As you're reading this, I am relaxing somewhere on the island of Grand Cayman. Yes, my friends. I am on va-ca-tion. I'm sure I'm loving it. Most of that probably also has to do with the fact that it's barely spring in the Northeast and it's definitely much warmer down here.
Unfortunately, the, uh, "preparation" I needed to make it here and hang out in public in my bathing suit required me to pack up these delicious baked donuts and remove them from my kitchen the same day that I made them. Because it makes sense to bake chocolate donuts even when you can't eat them. That's practical, right? Sure.
To be completely honest, I did have to taste test a few of these suckers. I'm always skeptical about the freshness factor of baked donuts. I don't think they taste as good a day or two after they're made. Since I sent these donuts out in three different batches, I had to taste three of them to make sure they were still as good as when they were made. I do have a reputation to keep, you know! (They were fine, by the way.)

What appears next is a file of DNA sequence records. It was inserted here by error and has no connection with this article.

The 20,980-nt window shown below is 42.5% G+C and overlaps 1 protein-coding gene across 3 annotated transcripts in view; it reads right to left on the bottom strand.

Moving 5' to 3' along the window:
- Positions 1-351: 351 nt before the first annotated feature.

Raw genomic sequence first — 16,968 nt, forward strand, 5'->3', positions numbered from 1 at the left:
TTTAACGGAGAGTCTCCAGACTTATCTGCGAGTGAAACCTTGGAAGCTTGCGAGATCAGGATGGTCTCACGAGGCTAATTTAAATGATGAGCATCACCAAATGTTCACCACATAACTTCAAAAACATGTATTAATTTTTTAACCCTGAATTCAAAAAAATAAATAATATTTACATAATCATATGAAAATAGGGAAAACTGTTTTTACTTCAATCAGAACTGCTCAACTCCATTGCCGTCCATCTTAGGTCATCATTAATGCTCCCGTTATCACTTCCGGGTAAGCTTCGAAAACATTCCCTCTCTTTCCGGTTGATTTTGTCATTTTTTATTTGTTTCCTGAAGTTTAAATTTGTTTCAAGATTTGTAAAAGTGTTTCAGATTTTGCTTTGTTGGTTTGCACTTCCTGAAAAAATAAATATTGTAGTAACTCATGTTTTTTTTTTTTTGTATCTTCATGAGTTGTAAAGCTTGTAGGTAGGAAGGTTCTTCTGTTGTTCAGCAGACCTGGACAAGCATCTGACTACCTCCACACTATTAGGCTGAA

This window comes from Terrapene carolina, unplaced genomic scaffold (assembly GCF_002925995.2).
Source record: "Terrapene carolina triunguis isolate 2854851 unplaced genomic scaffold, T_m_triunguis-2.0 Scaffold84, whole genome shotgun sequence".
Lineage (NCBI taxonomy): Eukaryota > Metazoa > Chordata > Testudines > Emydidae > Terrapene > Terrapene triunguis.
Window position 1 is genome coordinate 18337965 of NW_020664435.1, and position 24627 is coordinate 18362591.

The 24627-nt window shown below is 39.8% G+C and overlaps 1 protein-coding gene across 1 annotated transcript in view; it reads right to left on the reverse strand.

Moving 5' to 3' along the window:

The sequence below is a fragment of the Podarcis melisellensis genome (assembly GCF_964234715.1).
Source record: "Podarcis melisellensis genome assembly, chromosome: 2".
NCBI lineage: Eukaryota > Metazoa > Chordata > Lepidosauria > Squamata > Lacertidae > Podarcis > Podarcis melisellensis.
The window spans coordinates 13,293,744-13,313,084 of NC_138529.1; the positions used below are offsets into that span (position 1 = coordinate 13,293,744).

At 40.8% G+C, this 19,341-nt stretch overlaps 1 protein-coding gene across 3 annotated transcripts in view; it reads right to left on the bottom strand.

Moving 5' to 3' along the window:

You also don't have to make these into mini baked donuts. You could use a regular-sized donut pan, but seeing as I don't have any of those, mini donuts it is!
Over the past year or so, I've received several positive emails or comments from my relocated Bahamian people about the Bahamian recipes that I post here. When you grow up on a small island with a culture that predominantly revolves around food, and then you end up moving elsewhere, sometimes you just crave the comfort of a home-cooked meal. Depending on where you move and with whom, sometimes that's just not possible. Another thing I've come to realize is that, dang, sometimes I want Bahamian food too, but I don't actually know how to make it. That's when we turn to the internet.
So, I recently decided to profile a new series on the blog. I'm planning on featuring Bahamian recipes once in a while so that: